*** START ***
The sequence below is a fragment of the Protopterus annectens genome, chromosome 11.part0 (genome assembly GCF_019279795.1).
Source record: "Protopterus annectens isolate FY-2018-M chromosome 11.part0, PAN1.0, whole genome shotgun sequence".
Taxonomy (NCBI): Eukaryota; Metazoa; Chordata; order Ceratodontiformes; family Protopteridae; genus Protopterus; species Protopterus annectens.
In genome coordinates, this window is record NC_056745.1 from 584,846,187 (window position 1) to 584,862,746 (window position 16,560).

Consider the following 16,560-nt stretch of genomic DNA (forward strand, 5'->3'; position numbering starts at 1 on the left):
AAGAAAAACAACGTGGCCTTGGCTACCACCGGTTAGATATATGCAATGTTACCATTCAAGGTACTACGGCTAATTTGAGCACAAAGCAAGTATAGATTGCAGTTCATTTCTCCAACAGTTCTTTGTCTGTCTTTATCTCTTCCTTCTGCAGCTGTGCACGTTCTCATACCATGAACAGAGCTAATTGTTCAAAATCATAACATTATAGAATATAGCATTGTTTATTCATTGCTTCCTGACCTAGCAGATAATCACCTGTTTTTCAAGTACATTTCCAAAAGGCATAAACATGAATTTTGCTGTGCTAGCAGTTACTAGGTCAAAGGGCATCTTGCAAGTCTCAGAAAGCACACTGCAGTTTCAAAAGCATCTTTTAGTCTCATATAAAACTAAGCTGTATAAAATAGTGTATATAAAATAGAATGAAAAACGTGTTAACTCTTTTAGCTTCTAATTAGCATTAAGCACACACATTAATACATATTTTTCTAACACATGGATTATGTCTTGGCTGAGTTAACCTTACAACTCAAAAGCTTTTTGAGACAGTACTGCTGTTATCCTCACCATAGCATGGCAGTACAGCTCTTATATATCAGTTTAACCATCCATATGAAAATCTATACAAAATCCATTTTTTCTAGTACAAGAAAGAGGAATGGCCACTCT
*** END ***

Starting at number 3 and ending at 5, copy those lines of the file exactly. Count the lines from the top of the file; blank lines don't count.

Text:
Taxonomy (NCBI): Eukaryota; Metazoa; Chordata; order Ceratodontiformes; family Protopteridae; genus Protopterus; species Protopterus annectens.
In genome coordinates, this window is record NC_056745.1 from 584,846,187 (window position 1) to 584,862,746 (window position 16,560).

Consider the following 16,560-nt stretch of genomic DNA (forward strand, 5'->3'; position numbering starts at 1 on the left):